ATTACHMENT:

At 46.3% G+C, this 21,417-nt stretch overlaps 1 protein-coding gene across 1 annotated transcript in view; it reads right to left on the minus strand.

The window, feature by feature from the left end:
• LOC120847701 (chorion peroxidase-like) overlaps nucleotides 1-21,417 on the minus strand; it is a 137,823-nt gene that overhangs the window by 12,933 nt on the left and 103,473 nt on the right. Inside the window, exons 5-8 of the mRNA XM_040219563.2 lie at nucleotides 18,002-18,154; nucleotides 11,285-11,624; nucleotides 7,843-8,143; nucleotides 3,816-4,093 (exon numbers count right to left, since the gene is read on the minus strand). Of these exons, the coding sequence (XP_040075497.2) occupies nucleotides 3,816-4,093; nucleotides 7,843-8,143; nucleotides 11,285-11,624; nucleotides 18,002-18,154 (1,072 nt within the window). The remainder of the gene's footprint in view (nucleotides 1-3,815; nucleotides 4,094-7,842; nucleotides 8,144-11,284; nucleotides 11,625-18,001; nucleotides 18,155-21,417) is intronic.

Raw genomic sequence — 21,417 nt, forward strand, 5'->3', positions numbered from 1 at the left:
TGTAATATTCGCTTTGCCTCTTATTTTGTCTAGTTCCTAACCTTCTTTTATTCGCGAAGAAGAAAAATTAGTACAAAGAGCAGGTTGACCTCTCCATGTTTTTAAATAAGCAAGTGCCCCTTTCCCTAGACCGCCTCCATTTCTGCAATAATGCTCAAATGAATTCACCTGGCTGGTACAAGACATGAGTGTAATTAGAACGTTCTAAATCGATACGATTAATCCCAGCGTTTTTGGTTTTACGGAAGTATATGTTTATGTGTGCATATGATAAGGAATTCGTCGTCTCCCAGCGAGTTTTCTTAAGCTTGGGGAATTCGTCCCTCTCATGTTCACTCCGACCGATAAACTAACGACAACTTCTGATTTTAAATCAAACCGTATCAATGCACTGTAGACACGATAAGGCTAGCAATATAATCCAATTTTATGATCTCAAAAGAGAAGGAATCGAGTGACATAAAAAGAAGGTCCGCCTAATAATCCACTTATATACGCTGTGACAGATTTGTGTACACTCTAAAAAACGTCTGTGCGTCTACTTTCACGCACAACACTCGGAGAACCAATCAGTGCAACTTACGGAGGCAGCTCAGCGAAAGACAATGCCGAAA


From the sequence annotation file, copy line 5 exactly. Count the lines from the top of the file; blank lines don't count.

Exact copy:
TGTAATATTCGCTTTGCCTCTTATTTTGTCTAGTTCCTAACCTTCTTTTATTCGCGAAGAAGAAAAATTAGTACAAAGAGCAGGTTGACCTCTCCATGTTTTTAAATAAGCAAGTGCCCCTTTCCCTAGACCGCCTCCATTTCTGCAATAATGCTCAAATGAATTCACCTGGCTGGTACAAGACATGAGTGTAATTAGAACGTTCTAAATCGATACGATTAATCCCAGCGTTTTTGGTTTTACGGAAGTATATGTTTATGTGTGCATATGATAAGGAATTCGTCGTCTCCCAGCGAGTTTTCTTAAGCTTGGGGAATTCGTCCCTCTCATGTTCACTCCGACCGATAAACTAACGACAACTTCTGATTTTAAATCAAACCGTATCAATGCACTGTAGACACGATAAGGCTAGCAATATAATCCAATTTTATGATCTCAAAAGAGAAGGAATCGAGTGACATAAAAAGAAGGTCCGCCTAATAATCCACTTATATACGCTGTGACAGATTTGTGTACACTCTAAAAAACGTCTGTGCGTCTACTTTCACGCACAACACTCGGAGAACCAATCAGTGCAACTTACGGAGGCAGCTCAGCGAAAGACAATGCCGAAA